Dake noted that the subject of IVC filtration remains controversial and that next-generation devices may help alleviate the safety concerns that have swirled around retrievable IVC filters in recent years. Following reports of high rates of device-related complications from retrievable filters that were not removed, the Food and Drug Administration issued an advisory for physicians to retrieve them between 29 and 54 days after implantation. The result, Dake said, has been a decline in use of the filters since 2010.

“As we know, IVC filters used correctly save lives and reduce injury and cost related to [pulmonary embolism (PE)],” Dake said. “Survival benefit has been shown in appropriately selected patients. Existing retrieval technology, however, has not effectively met the needs of the medical system.”

Dake presented 2-year follow-up for 129 patients treated at 23 centers in the single-arm SENTRY trial. All required temporary protection due to high risk for PE. All had contraindications to anticoagulation for some or all of the protection period.

Overall, 94% of eligible patients underwent follow-up imaging at 24 months with CT venogram as part of what Dake called a “highly intensive imaging protocol.” There were no instances of the filter migrating, tilting, embolizing, fracturing, perforating, or any other device-related complication out to 24 months.

The filter automatically bioconverts after 60 days via hydrolysis that allows the filter arms to retract from the IVC wall. The rate of symptomatic new PE in patients with fully bioconverted filters was 2.4% through 2 years, with none of the events related to the device.

“It’s easy, accurate, tends not to jump, and it almost always is aligned along the longitudinal access of the cava,” Dake said. The rate of successful bioconversion of the filter was 96.5% at 2 years.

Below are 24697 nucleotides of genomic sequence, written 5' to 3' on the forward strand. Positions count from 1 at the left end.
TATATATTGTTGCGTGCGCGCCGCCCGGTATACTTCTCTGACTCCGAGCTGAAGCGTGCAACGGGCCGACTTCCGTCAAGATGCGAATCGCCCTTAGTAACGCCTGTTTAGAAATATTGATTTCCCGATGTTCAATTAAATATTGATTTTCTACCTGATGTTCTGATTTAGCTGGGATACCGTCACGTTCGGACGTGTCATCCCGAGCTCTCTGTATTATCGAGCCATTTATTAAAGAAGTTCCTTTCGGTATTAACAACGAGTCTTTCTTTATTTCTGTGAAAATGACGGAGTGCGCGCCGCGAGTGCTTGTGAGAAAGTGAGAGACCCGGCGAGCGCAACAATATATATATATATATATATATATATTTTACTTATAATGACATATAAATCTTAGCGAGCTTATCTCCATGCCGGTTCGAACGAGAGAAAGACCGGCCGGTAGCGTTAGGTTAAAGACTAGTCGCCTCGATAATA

Asked by session moderator Krishna Rocha-Singh, MD (Prairie Heart Institute at St. John's Hospital, Springfield, IL), how anticoagulants were addressed, Dake said those regimens were left to the discretion of individual physicians, with no standard anticoagulation regimen mandated for patients with successful placement of a filter.

Another interesting question raised by Rocha-Singh is what happens if the filter traps a clot right before it dissolves. Dake noted that there were 16 patients who were asymptomatic and had clots seen partially within the filter. None were not intervened on, and none developed symptomatic PE.

“[T]here’s a pretty large patient population that I think could potentially benefit from this,” Dake concluded.

  • Dake M. Two-year analysis of the prospective multicenter Sentry clinical trial: safety and effectiveness of the BTG Sentry bioconvertible IVC filter. Presented at: VIVA 2018. November 7, 2018. Las Vegas, NV.

  • Watts MM. Innovative large bore closure technology. Presented at: VIVA 2018. November 7, 2018. Las Vegas, NV.

  • Dake reports honoraria from Bard Peripheral Vascular, Cook Medical and consulting fees from Cook Medical, Gore & Associates, and Novate.
  • Watts reports no relevant conflicts of interest.